Feedback is good!
The hollow or semi-solid nature of your guitar can work in your favour if you want to create sustaining musical feedback, especially in a small studio where you don’t want to rely on an over-gained or over-loud amp sound. The threshold level where feedback will occur is lower than with a solidbody, therefore making it much easier to create this type of sustaining sound.
Tame the howl
Having just said that feedback is good, it can also be a pain in the butt sometimes. If you play in a loud band, palm muting at at bridge can be extremely effective to stop the strings ringing. More extreme is stuffing the body with cotton wool, or even sealing the f-holes with masking tape. Not pretty, but it works.
Get Eric's Crossroads tone
Clapton’s use of the Gibson ES-335 in Cream is legendary. To get the Crossroads tone (Wheels Of Fire, 1968), first select the middle position on your two-pickup thinline semi. Now, turn both pickups’ volumes up to 10, then back the neck pickup off to seven or eight – you might want to tame the tones, too: instant Clapton circa 1968.
Tracking is good
A semi or hollowbody can really come into its own when tracking parts in your recordings. Try this: double a guitar part, one overdriven with your solidbody, then play exactly the same thing on a semi, using a cleaner, more ringing sound. Mix them together and marvel at the sheer hugeness of what’s hitting your ears!
Complement each other
In the same way that different, yet complementary, guitar tones work so well when layering tracks, so they can in a live environment, in order to create sonic space and interest between two guitarists. So, if you do find that two guitars aren’t sitting together quite as well as you might like, try introducing a semi into the mix.
Use heavy strings
Old archtops were designed for much heavier gauge strings than many of us use today, and the extra energy created is important to drive the sound. Try some 0.013s! It’s a tough jump from your 0.009s, but it’s worth it. Also, for older- style sounds, try flatwounds instead of roundwounds.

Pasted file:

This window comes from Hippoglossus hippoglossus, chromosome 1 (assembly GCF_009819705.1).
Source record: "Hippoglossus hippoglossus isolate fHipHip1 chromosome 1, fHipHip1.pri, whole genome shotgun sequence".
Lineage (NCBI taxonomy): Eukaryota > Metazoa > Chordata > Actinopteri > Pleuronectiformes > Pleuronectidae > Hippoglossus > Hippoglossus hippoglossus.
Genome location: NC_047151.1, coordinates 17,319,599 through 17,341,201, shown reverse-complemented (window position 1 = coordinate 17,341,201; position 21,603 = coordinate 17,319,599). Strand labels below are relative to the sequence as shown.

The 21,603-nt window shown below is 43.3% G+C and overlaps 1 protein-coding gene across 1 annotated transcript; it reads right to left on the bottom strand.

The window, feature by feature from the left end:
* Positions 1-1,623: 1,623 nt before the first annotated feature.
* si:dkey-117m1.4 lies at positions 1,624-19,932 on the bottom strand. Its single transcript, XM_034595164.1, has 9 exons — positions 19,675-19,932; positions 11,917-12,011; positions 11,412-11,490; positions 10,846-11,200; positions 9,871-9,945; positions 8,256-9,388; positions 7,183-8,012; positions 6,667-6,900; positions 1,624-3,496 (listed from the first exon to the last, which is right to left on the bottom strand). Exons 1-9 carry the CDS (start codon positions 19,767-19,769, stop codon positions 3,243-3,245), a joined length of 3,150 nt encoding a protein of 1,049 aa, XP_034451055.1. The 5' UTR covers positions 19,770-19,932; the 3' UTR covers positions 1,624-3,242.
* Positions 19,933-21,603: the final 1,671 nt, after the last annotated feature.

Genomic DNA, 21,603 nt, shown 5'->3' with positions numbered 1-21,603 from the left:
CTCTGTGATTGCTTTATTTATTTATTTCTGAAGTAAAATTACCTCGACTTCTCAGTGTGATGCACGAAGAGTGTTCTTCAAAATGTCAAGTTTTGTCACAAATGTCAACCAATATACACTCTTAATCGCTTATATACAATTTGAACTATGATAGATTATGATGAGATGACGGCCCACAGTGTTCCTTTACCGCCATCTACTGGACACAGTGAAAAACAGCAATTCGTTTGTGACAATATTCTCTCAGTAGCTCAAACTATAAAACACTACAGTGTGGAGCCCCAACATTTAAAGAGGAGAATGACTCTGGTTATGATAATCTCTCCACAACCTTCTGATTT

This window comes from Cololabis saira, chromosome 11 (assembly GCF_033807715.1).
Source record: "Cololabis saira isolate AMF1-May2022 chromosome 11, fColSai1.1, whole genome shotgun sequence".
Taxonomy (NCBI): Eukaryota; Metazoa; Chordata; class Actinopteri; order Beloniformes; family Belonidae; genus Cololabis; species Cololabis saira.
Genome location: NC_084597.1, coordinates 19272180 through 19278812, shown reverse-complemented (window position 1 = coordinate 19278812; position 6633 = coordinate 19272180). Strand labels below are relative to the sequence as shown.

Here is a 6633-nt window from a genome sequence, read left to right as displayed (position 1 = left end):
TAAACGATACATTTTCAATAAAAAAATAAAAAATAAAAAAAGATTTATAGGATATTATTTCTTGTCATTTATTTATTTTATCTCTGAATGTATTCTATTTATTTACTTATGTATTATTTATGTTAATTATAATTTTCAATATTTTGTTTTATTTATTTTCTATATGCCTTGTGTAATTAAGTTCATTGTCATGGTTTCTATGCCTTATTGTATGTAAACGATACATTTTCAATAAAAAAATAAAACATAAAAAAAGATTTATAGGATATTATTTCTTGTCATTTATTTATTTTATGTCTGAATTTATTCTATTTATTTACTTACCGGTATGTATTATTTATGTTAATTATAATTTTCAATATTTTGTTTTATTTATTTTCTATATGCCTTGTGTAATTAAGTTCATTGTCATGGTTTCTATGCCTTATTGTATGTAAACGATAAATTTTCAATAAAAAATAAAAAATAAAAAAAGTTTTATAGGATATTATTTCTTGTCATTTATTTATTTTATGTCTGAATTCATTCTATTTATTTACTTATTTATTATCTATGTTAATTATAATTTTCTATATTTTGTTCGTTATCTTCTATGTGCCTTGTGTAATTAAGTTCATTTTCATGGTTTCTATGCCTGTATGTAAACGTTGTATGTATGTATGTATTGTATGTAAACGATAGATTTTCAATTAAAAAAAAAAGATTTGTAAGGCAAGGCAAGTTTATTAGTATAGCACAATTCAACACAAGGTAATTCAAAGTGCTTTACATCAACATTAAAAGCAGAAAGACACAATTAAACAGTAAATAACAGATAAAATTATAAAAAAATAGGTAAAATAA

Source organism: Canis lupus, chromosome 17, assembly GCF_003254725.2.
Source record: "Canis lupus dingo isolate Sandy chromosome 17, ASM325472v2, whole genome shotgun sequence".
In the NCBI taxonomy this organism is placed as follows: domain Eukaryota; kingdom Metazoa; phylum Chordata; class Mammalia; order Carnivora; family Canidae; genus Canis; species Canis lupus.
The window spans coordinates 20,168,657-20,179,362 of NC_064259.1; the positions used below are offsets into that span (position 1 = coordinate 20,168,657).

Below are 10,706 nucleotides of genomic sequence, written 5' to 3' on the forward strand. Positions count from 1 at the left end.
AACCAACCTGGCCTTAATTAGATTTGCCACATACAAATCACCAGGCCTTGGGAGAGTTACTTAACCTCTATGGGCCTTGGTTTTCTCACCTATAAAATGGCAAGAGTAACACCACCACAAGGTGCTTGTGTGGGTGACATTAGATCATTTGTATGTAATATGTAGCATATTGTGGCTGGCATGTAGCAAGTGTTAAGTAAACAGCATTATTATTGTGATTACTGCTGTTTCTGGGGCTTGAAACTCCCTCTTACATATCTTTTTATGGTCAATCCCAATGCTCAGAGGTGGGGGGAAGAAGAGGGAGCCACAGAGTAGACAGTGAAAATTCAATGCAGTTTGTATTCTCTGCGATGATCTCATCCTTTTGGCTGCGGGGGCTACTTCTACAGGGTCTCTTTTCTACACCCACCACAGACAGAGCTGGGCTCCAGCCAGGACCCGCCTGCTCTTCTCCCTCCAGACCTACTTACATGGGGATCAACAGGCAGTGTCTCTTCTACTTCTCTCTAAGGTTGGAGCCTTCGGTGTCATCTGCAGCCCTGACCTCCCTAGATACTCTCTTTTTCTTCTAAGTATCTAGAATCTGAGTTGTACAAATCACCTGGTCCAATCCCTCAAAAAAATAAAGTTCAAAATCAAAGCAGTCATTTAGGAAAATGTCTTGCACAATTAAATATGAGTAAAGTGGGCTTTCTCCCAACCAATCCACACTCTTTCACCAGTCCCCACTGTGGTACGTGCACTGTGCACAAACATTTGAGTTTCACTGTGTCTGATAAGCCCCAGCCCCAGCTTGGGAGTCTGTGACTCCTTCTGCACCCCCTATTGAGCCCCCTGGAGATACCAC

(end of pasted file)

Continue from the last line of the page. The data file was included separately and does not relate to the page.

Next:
Let It Feed
When overdriven, the lively, resonant nature of archtop semis makes them the perfect tool for Neil Young soundscapes. Add reverb and old-school echo, let notes bloom into feedback, then shake the guitar's body, whack it, slide up and down the strings and (carefully!) bend the next for faux-Bigsby pitch bends.
Mic your hollowbody
If you're playing a rootsy style, try mic'ing your semi like you would your acoustic. Run the electric output into an amp, and record that and the mic’d ‘acoustic’ sound at the same time. Then combine the two – it’s a great way to add texture to a cleaner electric part, and perfect for older jazz.
Play it higher
A bigger-bodied semi- acoustic can be a bit of an armful, so try raising it up a notch or two on your strap. Not only is it easier to reach around the body to play the strings, but, because the guitar is bigger in the first place, it doesn’t look so silly when worn high, like small guitars do (yes, they do).
Get a good hardcase
This might seem obvious, but anything fully or partially hollow-bodied is a less stable beast than a solidbody, so you’re taking more of a risk during transportation if you opt for a gigbag. Get a good case and use it!